The two officers had met a year ago during the induction training at the Corps Battle School, their paths converging in the volatile landscape of Kashmir. Jassi, the earnest professional soldier, had been diligent in training, while Raj, with the air of the experienced combat soldier, mostly did calisthenics to keep up his fitness and slept. Gradually, mutual respect and affection developed over the months, sharing a tremendous professional and personal rapport. As they faced the unfolding crisis, their bond of trust and mutual respect would be tested in the crucible of combat and the pressure from the operating environment.

Jassi grinned back and said, “I will keep the CO company; you just ensure the operation is concluded properly. Don’t hesitate to call me.”

The night was spent walking around and keeping the cordon party on their toes. They couldn’t allow anyone else to get away. It was chilly, with the air still having the bite of winter. Some of the troops had not slept for more than 30 hours, including Raj and his QRT, who had returned from an ambush in the early hours of the previous night. They had survived on biscuits and water since the start of the operation.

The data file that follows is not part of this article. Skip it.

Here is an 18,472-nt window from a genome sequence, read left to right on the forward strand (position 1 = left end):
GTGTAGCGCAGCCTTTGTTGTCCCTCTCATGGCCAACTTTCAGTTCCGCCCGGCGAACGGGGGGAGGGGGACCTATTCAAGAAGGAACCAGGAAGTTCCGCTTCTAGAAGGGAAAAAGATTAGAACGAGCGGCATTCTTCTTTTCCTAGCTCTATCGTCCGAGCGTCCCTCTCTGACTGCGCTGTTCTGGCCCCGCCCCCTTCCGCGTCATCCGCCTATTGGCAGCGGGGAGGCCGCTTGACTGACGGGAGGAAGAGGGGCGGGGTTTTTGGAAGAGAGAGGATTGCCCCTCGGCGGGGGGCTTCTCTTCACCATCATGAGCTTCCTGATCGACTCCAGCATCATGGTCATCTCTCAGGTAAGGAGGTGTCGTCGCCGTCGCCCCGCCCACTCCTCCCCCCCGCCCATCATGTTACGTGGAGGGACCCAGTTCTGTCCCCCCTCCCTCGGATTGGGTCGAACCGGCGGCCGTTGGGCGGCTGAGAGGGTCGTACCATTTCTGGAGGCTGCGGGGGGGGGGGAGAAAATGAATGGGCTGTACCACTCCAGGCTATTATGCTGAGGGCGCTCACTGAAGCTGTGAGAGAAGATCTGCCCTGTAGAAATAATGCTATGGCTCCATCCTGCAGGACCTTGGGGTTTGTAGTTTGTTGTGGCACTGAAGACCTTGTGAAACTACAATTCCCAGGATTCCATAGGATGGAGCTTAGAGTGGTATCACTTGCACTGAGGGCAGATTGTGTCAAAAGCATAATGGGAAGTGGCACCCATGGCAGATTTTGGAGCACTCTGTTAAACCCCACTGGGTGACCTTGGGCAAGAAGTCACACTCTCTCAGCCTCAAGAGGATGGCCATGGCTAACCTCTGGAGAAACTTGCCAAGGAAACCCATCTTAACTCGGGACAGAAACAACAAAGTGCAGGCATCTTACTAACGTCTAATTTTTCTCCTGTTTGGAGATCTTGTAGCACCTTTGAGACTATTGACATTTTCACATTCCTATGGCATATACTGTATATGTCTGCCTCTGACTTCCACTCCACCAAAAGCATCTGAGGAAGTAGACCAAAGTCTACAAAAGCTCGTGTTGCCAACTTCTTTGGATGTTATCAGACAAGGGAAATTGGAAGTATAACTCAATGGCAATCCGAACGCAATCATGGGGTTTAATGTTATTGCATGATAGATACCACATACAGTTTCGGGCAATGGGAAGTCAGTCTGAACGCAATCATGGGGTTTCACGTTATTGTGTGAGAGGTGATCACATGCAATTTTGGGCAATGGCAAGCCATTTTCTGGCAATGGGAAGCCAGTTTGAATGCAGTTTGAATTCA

An hour before dawn, Raj asked Jassi to join back the cordon. Grinning at Jassi, he asked him how the night with the CO was. Jassi grimaced and shook his head in reply. Showkat joined them back, and his face was grim. “Sir, the source has given an update that there were only two left in the house as the others had left about 20 minutes before we reached. How could you people allow the one to get away?”

Raj held his irritation in check, “Are you sure Showkat saheb about only two?”

“As per the source, sir,” Showkat hedged. Raj wished this had been known before; the operation could have been conducted differently. There was a significant difference between two and twenty.

It’s coldest before dawn; Raj could feel the change in temperature through his nose. It was time to finish this Op. He re-ascertained the place from Jaggi about the suspected place he felt the terrorist was when they exchanged fire. Experience told him that wounded and even dead terrorists could still inflict casualties if not handled carefully. As the sun’s rays intensified, he waited for the light to improve.

Raj now briefed his QRT, and as they started moving tactically in small teams of five to cover the northeast side of the compound, he noticed the small team led by the QRT NCO freeze and drop to the ground.

“There, sir, we have our man,” he told Jassi. “Ask for the rope,” he told his radio operator. As he now moved at a trot with his scouts and went into a kneeling position about five meters from the body of the terrorist, he gestured to Jaggi, who moved slowly and retrieved the AK-56 from the dead terrorist, taking care to put the safety catch on and only disturb the body minimally.

The rope arrived quickly, and now Jarnail carefully tied the rope on the leg of the body. All three retreated about 15 meters back. The scouts carefully dragged the body back about two to three meters. Many had lost their lives to dying terrorists drawing the pin of the grenades and keeping it under their bodies before passing out. Thankfully, this one had no hidden grenade.